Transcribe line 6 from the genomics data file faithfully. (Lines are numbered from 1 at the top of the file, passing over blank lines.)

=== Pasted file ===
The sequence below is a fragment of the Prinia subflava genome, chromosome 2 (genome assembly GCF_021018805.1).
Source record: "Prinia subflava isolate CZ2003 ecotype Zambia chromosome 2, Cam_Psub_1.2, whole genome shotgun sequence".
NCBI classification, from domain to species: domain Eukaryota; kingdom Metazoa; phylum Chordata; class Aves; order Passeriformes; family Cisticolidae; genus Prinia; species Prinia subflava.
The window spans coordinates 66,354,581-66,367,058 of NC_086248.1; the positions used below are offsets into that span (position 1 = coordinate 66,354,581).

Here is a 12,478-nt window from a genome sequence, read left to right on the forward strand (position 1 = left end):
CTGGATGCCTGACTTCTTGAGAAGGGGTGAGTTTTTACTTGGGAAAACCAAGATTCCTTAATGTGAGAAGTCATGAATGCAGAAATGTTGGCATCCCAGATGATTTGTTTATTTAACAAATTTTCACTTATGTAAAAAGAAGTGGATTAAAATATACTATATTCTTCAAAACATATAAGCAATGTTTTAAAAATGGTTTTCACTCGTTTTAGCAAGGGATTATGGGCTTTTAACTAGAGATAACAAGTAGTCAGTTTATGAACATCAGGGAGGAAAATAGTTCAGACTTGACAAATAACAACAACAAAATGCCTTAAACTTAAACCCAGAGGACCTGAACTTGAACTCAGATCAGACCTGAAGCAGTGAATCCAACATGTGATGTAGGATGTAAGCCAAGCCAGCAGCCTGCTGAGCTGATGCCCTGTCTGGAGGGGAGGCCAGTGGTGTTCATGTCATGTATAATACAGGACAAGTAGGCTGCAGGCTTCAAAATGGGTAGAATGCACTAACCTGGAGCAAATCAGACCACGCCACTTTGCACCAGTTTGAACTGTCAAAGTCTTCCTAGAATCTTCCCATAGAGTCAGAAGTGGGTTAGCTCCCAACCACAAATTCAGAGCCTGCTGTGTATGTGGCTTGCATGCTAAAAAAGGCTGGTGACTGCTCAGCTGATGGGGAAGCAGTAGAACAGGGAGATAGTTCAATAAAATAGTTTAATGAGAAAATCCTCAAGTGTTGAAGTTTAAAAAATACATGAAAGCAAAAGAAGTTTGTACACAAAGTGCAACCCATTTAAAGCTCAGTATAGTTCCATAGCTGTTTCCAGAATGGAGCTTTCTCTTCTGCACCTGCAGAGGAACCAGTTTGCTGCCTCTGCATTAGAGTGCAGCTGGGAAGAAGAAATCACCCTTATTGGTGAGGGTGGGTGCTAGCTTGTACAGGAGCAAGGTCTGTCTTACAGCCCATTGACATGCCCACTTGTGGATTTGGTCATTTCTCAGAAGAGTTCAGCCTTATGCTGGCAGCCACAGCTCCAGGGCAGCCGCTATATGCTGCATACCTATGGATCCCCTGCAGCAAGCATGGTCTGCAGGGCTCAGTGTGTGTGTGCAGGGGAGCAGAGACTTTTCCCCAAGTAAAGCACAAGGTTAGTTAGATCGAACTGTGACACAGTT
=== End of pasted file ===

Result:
CTGGATGCCTGACTTCTTGAGAAGGGGTGAGTTTTTACTTGGGAAAACCAAGATTCCTTAATGTGAGAAGTCATGAATGCAGAAATGTTGGCATCCCAGATGATTTGTTTATTTAACAAATTTTCACTTATGTAAAAAGAAGTGGATTAAAATATACTATATTCTTCAAAACATATAAGCAATGTTTTAAAAATGGTTTTCACTCGTTTTAGCAAGGGATTATGGGCTTTTAACTAGAGATAACAAGTAGTCAGTTTATGAACATCAGGGAGGAAAATAGTTCAGACTTGACAAATAACAACAACAAAATGCCTTAAACTTAAACCCAGAGGACCTGAACTTGAACTCAGATCAGACCTGAAGCAGTGAATCCAACATGTGATGTAGGATGTAAGCCAAGCCAGCAGCCTGCTGAGCTGATGCCCTGTCTGGAGGGGAGGCCAGTGGTGTTCATGTCATGTATAATACAGGACAAGTAGGCTGCAGGCTTCAAAATGGGTAGAATGCACTAACCTGGAGCAAATCAGACCACGCCACTTTGCACCAGTTTGAACTGTCAAAGTCTTCCTAGAATCTTCCCATAGAGTCAGAAGTGGGTTAGCTCCCAACCACAAATTCAGAGCCTGCTGTGTATGTGGCTTGCATGCTAAAAAAGGCTGGTGACTGCTCAGCTGATGGGGAAGCAGTAGAACAGGGAGATAGTTCAATAAAATAGTTTAATGAGAAAATCCTCAAGTGTTGAAGTTTAAAAAATACATGAAAGCAAAAGAAGTTTGTACACAAAGTGCAACCCATTTAAAGCTCAGTATAGTTCCATAGCTGTTTCCAGAATGGAGCTTTCTCTTCTGCACCTGCAGAGGAACCAGTTTGCTGCCTCTGCATTAGAGTGCAGCTGGGAAGAAGAAATCACCCTTATTGGTGAGGGTGGGTGCTAGCTTGTACAGGAGCAAGGTCTGTCTTACAGCCCATTGACATGCCCACTTGTGGATTTGGTCATTTCTCAGAAGAGTTCAGCCTTATGCTGGCAGCCACAGCTCCAGGGCAGCCGCTATATGCTGCATACCTATGGATCCCCTGCAGCAAGCATGGTCTGCAGGGCTCAGTGTGTGTGTGCAGGGGAGCAGAGACTTTTCCCCAAGTAAAGCACAAGGTTAGTTAGATCGAACTGTGACACAGTT